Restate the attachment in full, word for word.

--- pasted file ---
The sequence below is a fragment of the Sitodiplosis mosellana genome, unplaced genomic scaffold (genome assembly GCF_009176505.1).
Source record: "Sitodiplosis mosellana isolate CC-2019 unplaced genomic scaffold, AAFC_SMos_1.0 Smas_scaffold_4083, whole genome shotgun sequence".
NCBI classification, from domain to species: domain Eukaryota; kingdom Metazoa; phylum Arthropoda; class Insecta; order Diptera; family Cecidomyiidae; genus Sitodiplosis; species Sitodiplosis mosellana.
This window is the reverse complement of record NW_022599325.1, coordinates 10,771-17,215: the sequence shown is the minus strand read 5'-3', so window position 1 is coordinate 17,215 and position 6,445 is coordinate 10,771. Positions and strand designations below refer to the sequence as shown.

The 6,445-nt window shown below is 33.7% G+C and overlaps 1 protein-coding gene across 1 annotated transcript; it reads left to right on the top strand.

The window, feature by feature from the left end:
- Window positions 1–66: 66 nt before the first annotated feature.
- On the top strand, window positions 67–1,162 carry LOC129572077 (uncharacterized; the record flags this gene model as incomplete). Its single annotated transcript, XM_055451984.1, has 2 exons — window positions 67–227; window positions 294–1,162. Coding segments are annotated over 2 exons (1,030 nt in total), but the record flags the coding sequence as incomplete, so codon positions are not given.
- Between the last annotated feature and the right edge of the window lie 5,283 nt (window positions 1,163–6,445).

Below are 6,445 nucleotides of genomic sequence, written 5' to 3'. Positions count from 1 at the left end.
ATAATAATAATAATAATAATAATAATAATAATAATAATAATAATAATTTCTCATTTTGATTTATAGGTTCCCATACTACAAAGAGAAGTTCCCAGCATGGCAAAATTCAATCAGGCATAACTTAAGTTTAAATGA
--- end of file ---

The sequence below is a fragment of the Sitodiplosis mosellana genome, unplaced genomic scaffold (genome assembly GCF_009176505.1).
Source record: "Sitodiplosis mosellana isolate CC-2019 unplaced genomic scaffold, AAFC_SMos_1.0 Smas_scaffold_4083, whole genome shotgun sequence".
NCBI classification, from domain to species: domain Eukaryota; kingdom Metazoa; phylum Arthropoda; class Insecta; order Diptera; family Cecidomyiidae; genus Sitodiplosis; species Sitodiplosis mosellana.
This window is the reverse complement of record NW_022599325.1, coordinates 10,771-17,215: the sequence shown is the minus strand read 5'-3', so window position 1 is coordinate 17,215 and position 6,445 is coordinate 10,771. Positions and strand designations below refer to the sequence as shown.

The 6,445-nt window shown below is 33.7% G+C and overlaps 1 protein-coding gene across 1 annotated transcript; it reads left to right on the top strand.

The window, feature by feature from the left end:
- Window positions 1–66: 66 nt before the first annotated feature.
- On the top strand, window positions 67–1,162 carry LOC129572077 (uncharacterized; the record flags this gene model as incomplete). Its single annotated transcript, XM_055451984.1, has 2 exons — window positions 67–227; window positions 294–1,162. Coding segments are annotated over 2 exons (1,030 nt in total), but the record flags the coding sequence as incomplete, so codon positions are not given.
- Between the last annotated feature and the right edge of the window lie 5,283 nt (window positions 1,163–6,445).

Below are 6,445 nucleotides of genomic sequence, written 5' to 3'. Positions count from 1 at the left end.
ATAATAATAATAATAATAATAATAATAATAATAATAATAATAATAATTTCTCATTTTGATTTATAGGTTCCCATACTACAAAGAGAAGTTCCCAGCATGGCAAAATTCAATCAGGCATAACTTAAGTTTAAATGA